Explore the Adriatic’s Other Coast

At one time if you heard “Adriatic Coast,” you would have thought Italy – old castles standing near modern hotels and magnificent villas perched over the startling blue sea. Sundrenched, storied names like Venice and Puglia would probably have popped up your mind.

But these days we are reminded that the Adriatic also has an east coast. Italy shares the Adriatic Sea with the Balkan countries of Albania, Bosnia and Herzegovina, Montenegro, Slovenia and Croatia.

The beautiful Lake Bled, Slovenia

With the roar of war long gone, Croatia is the new star of the European Union – and one of its hottest travel destinations – admired for its 5,000 kilometres of indented coastline and more than 1,200 islands floating in warm waters with spectacular swimming and boating.


If Croatia isn’t firmly fixed in your imagination yet, you would be forgiven for thinking only of Game of Thrones. After all the walled city of Dubrovnik serves as the filming location for the TV fantasy series’ King’s Landing.

But the country’s other coastal attractions are equally captivating. Beyond the huge tourism destination of Dubrovnik lies more coastal towns and islands, with pebble beaches and crystal-clear waters, whose average summer temperatures of 22 to 26°Celsius mean you can swim as long as you wish, until a crisp, cold glass of white white or deep rich demands your attention.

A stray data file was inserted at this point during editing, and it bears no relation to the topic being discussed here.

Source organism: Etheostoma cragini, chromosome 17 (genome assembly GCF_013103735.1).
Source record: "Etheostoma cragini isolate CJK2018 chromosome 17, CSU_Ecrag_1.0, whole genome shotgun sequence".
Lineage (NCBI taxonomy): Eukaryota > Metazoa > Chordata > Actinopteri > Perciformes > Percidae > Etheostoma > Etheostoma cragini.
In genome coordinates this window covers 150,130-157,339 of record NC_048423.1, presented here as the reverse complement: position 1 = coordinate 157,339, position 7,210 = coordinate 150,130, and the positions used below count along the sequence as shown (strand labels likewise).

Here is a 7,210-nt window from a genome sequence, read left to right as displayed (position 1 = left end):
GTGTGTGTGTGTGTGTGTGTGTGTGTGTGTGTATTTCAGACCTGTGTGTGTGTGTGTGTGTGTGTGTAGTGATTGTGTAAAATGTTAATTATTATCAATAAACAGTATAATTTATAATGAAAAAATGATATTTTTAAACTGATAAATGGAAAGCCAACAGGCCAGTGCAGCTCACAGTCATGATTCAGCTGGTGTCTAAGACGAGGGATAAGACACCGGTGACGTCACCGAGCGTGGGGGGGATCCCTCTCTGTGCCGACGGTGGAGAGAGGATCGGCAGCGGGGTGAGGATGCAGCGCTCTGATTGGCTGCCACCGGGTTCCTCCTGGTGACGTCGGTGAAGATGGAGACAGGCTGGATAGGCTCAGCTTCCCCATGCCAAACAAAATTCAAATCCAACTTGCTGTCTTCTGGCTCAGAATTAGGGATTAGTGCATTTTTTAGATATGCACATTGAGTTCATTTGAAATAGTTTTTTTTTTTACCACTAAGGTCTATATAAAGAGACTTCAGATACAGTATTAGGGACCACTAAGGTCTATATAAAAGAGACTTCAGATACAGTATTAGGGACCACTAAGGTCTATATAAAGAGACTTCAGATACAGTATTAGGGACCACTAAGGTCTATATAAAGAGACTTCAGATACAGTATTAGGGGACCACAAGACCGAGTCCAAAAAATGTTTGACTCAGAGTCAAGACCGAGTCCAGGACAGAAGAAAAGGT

Trogir, a historic town and harbour in the Adriatic Coast

Croatia also boasts 20 UNESCO Heritage Sites, eight national parks, historic cities, rugged landscapes, special festivals, former pirate settlements and culinary sophistication, drawing on fresh fruits of the sea and locally grown and raised produce and meat.


And did we mention wine? Some excellent wines are made here. For example, along with its mountains and forests, the southern peninsula of Pelješac has vineyards that produce the region’s famous red wine, Dingač.

Croatia’s winemaking culture stretches back thousands of years. In 1961, Dingač became the country’s first protected wine region, with vineyards on cliffs sloping towards the sparkling sea. Because of the steep inclines, 45° or more, the grapes cannot be gathered by motor vehicles. So donkeys do the work, with human handlers, and the donkey images are often found on wine labels.